Henry was pulled from the car by police and died not long afterwards as he lay unattended in the street. But police said Hess fired as Henry tried to run him over, leaving the officer with little choice but to jump onto the hood, a version of events that's disputed by new evidence in the civil case against Mt. Pleasant and the village of Pleasantville that's winding its way through federal court.
(Click here for the WGBHNews audio version of this story.)
Ferguson: Echoes of DJ Henry
Four years later and 1,200 miles away, another police version of events is seeking to explain the circumstances leading to the killing of another black youth, this one in Ferguson. At a press conference on Aug. 10, chief Thomas Jackson provided the explanation that Michael Brown rushed officer Darren Wilson when the policeman tried to pull him over.
"Within the police car there was a struggle over the officer's weapon," Jackson said. "There was at least one shot fired within the car. After that, the officer came back into the car. He exited his vehicle and there was a shooting that occurred where the officer, in fact, shot the subject."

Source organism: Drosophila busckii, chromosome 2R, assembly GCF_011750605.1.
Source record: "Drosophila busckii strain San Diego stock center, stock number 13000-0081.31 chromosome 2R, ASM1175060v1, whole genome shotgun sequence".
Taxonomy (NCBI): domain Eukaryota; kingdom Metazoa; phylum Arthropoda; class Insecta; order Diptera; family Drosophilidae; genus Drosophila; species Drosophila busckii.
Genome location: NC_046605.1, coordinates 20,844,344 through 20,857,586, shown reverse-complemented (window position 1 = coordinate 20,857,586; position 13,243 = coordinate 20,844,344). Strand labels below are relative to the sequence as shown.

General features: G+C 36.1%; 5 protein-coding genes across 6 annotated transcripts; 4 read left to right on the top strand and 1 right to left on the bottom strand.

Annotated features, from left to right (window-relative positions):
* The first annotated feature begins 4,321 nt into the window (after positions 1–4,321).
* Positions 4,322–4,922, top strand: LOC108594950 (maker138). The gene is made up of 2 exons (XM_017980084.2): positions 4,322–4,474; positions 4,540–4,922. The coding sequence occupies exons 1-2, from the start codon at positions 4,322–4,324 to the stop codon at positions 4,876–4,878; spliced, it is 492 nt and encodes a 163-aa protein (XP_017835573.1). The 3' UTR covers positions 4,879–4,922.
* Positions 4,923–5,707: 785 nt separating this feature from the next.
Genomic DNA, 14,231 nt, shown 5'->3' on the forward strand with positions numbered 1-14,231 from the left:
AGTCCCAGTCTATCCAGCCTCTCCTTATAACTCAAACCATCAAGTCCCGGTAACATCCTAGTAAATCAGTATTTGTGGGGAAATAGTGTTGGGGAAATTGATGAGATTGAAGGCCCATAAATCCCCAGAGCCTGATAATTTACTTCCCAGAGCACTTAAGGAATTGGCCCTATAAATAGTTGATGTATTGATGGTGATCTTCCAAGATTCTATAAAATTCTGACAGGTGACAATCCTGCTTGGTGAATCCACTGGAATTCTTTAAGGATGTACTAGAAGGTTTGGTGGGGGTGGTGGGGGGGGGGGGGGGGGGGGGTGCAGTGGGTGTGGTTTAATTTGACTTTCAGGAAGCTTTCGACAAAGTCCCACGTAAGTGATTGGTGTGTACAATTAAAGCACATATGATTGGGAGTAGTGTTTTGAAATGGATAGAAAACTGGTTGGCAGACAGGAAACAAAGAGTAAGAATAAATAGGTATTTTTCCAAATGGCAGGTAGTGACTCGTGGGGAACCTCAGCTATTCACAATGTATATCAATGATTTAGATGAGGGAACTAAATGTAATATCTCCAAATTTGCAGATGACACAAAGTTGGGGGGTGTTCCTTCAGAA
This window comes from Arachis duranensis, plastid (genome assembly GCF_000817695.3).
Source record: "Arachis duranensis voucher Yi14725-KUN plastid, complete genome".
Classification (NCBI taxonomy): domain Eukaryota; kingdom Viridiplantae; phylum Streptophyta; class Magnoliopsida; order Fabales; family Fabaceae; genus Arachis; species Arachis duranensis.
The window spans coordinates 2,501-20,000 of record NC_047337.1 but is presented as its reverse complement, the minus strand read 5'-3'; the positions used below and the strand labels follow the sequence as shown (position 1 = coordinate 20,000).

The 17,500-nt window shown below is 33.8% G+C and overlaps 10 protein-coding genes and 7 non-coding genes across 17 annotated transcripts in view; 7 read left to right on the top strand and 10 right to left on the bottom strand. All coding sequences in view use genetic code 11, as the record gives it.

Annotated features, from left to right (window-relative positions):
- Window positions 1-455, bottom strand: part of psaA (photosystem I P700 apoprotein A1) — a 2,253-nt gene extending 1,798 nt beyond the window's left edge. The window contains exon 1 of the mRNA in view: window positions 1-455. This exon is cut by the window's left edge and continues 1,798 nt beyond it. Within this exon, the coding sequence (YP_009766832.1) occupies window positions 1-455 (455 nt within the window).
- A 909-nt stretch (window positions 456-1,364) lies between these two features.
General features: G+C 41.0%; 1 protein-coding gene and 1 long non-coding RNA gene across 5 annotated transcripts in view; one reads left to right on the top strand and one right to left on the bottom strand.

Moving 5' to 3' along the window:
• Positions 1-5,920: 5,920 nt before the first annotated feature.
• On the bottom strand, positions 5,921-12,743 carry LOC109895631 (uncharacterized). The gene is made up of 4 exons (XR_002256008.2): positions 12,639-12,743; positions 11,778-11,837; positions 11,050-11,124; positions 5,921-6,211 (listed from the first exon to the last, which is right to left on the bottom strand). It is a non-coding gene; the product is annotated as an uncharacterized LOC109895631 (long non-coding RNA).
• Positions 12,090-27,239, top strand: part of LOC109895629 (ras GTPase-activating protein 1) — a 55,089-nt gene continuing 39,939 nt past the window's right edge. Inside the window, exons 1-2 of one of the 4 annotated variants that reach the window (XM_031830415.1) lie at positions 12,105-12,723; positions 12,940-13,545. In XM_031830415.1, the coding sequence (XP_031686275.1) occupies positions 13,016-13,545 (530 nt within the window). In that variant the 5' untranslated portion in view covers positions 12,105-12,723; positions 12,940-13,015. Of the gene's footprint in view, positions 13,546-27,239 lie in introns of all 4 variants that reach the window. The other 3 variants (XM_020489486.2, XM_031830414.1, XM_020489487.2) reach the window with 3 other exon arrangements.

But like the police shooting of Henry, direct-eyewitness testimony is in variance with the official interpretation of reality. Tiffany Mitchell, who was visiting the neighborhood, told MSNBC what she saw in broad daylight:
The officer gets out of his vehicle and he pursues him, and as he's following him he's shooting at him, and Micheal's body jerked as though he was hit. And he turns around and he puts his hands up, and the officer continued to walk up on him and shoot him until he goes all the way down to the ground.
A private autopsy commissioned by the family showed that 18-year-old Brown was shot at least six times.